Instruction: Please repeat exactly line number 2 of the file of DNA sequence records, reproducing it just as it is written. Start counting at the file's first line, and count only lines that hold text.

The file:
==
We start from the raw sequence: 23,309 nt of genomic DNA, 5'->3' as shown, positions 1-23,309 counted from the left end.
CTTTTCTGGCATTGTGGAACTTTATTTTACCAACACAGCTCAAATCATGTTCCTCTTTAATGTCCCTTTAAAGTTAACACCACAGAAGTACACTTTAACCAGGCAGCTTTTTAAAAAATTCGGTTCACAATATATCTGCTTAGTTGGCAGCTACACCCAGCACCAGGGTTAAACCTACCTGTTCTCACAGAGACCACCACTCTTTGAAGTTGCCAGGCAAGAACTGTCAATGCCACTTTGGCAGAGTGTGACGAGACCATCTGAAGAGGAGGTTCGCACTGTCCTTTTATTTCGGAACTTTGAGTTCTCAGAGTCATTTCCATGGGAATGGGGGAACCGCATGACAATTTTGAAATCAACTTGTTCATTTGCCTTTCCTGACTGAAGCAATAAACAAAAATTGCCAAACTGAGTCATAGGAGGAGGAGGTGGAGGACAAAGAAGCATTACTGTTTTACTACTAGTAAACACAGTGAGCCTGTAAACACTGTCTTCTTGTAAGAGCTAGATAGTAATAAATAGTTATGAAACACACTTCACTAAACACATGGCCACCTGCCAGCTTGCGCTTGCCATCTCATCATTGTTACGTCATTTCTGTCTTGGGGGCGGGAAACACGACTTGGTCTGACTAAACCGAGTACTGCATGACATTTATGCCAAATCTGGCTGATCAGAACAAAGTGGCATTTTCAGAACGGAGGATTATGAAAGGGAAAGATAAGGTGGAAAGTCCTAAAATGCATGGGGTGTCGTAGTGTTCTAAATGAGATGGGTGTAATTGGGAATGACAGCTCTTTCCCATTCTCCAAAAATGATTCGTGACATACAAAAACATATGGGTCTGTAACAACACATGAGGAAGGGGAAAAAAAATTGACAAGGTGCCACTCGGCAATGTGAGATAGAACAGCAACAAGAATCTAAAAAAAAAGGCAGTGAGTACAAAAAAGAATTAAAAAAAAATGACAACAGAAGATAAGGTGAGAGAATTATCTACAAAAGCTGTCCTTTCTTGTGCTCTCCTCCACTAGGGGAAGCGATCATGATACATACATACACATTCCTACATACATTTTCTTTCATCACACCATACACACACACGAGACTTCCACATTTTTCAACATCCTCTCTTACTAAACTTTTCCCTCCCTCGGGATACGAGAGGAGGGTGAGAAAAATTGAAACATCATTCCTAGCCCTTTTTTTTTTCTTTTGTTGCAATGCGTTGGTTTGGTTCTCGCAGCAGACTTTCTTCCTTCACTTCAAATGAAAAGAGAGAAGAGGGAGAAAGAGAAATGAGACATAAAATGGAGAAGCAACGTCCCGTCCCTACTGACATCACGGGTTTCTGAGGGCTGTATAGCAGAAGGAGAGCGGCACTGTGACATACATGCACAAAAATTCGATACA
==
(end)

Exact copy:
CTTTTCTGGCATTGTGGAACTTTATTTTACCAACACAGCTCAAATCATGTTCCTCTTTAATGTCCCTTTAAAGTTAACACCACAGAAGTACACTTTAACCAGGCAGCTTTTTAAAAAATTCGGTTCACAATATATCTGCTTAGTTGGCAGCTACACCCAGCACCAGGGTTAAACCTACCTGTTCTCACAGAGACCACCACTCTTTGAAGTTGCCAGGCAAGAACTGTCAATGCCACTTTGGCAGAGTGTGACGAGACCATCTGAAGAGGAGGTTCGCACTGTCCTTTTATTTCGGAACTTTGAGTTCTCAGAGTCATTTCCATGGGAATGGGGGAACCGCATGACAATTTTGAAATCAACTTGTTCATTTGCCTTTCCTGACTGAAGCAATAAACAAAAATTGCCAAACTGAGTCATAGGAGGAGGAGGTGGAGGACAAAGAAGCATTACTGTTTTACTACTAGTAAACACAGTGAGCCTGTAAACACTGTCTTCTTGTAAGAGCTAGATAGTAATAAATAGTTATGAAACACACTTCACTAAACACATGGCCACCTGCCAGCTTGCGCTTGCCATCTCATCATTGTTACGTCATTTCTGTCTTGGGGGCGGGAAACACGACTTGGTCTGACTAAACCGAGTACTGCATGACATTTATGCCAAATCTGGCTGATCAGAACAAAGTGGCATTTTCAGAACGGAGGATTATGAAAGGGAAAGATAAGGTGGAAAGTCCTAAAATGCATGGGGTGTCGTAGTGTTCTAAATGAGATGGGTGTAATTGGGAATGACAGCTCTTTCCCATTCTCCAAAAATGATTCGTGACATACAAAAACATATGGGTCTGTAACAACACATGAGGAAGGGGAAAAAAAATTGACAAGGTGCCACTCGGCAATGTGAGATAGAACAGCAACAAGAATCTAAAAAAAAAGGCAGTGAGTACAAAAAAGAATTAAAAAAAAATGACAACAGAAGATAAGGTGAGAGAATTATCTACAAAAGCTGTCCTTTCTTGTGCTCTCCTCCACTAGGGGAAGCGATCATGATACATACATACACATTCCTACATACATTTTCTTTCATCACACCATACACACACACGAGACTTCCACATTTTTCAACATCCTCTCTTACTAAACTTTTCCCTCCCTCGGGATACGAGAGGAGGGTGAGAAAAATTGAAACATCATTCCTAGCCCTTTTTTTTTTCTTTTGTTGCAATGCGTTGGTTTGGTTCTCGCAGCAGACTTTCTTCCTTCACTTCAAATGAAAAGAGAGAAGAGGGAGAAAGAGAAATGAGACATAAAATGGAGAAGCAACGTCCCGTCCCTACTGACATCACGGGTTTCTGAGGGCTGTATAGCAGAAGGAGAGCGGCACTGTGACATACATGCACAAAAATTCGATACA